Dr. Lydia Cristobal ’16 DNP
Dr. Cristobal ’16 DNP began her career as a licensed practical nurse who was then recruited by the Army.
“I’ve always been an adventurous girl!” she said. She was definitely interested in an Army career, but her then-husband was not supportive. After their divorce, she told herself the time was right for basic training: “He can’t stop me now! I need to heal my broken heart and be away from everybody.”
When Dr. Cristobal became a sergeant, the Army decided to designate nurses as medics. After the war started in Iraq, her unit was activated to serve at Walter Reed National Military Medical Center. As a nurse on a cardiothoracic surgery unit, most of her patients had gunshot wounds to the chest.
“It was a turning point in my life,” Dr. Cristobal said. “What do I do as a mere practical nurse? I couldn’t do anything. I absorbed their pain; I was a sponge.” But she knew she wanted to make a more systematic impact, so she went back to school and earned her Doctor of Nursing Practice (DNP) at YSN. She received her commission, earned her credentials, and got to work.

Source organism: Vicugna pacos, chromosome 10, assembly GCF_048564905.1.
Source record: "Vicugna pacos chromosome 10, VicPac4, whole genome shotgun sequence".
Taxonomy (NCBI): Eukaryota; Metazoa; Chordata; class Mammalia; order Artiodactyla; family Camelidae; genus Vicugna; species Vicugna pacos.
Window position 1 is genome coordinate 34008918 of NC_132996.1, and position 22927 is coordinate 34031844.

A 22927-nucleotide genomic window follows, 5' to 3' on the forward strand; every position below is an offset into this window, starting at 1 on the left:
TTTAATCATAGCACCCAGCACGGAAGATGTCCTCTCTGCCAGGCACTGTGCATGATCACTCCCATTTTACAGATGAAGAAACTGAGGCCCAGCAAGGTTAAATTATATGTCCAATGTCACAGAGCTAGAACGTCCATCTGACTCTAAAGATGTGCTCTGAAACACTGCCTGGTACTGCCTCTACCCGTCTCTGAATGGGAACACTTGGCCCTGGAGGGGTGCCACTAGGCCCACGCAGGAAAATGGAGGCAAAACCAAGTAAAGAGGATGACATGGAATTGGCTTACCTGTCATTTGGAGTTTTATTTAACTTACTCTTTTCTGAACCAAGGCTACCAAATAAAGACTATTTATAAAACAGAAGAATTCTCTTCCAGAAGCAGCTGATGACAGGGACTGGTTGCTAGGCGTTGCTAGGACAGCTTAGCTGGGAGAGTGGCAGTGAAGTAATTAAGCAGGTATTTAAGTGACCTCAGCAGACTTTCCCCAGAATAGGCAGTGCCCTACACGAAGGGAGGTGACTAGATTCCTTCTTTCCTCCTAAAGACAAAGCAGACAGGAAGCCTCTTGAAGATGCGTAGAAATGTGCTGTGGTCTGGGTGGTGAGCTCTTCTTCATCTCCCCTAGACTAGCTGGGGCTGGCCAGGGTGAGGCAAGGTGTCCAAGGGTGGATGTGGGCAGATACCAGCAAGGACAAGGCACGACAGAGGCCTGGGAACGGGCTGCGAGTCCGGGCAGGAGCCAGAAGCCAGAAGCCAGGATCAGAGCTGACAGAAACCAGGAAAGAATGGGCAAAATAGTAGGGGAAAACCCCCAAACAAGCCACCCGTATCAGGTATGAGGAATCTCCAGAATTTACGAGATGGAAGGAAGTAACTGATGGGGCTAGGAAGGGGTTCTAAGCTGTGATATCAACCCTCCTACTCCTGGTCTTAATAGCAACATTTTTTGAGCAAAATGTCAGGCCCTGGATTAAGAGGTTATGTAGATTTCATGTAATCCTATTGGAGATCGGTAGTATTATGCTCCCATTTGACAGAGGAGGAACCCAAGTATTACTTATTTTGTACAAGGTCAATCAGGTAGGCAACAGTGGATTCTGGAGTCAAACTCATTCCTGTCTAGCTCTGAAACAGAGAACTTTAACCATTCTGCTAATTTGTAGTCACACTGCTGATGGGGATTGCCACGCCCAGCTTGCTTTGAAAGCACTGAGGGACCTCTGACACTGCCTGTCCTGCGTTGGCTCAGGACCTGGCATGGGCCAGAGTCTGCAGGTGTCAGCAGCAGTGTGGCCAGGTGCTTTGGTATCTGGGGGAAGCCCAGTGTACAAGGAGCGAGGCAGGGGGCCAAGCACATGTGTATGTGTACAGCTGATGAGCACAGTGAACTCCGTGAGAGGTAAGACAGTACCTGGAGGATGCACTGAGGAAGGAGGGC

Part of Dr. Cristobal’s capstone project at YSN centered on transforming the current model of extended-care facilities for veterans into greenhouse homes that take a holistic approach to care and only house six to 10 people. She continues that work today.
Dr. Cristobal currently manages two transitional care units in CarePoint Health hospitals as an administrator. She founded the Yale Veterans Association (YVA) Houston Chapter, and currently is regional chapter development chair for the YVA in New Jersey, a YVA board member, and YAA Board of Governors member.
“I think that being a veteran of Operation Enduring Freedom changed my life and changed me into a better leader,” she said. “I couldn’t be who I am now had I not joined the Army. It definitely made me a tougher person, a better person.”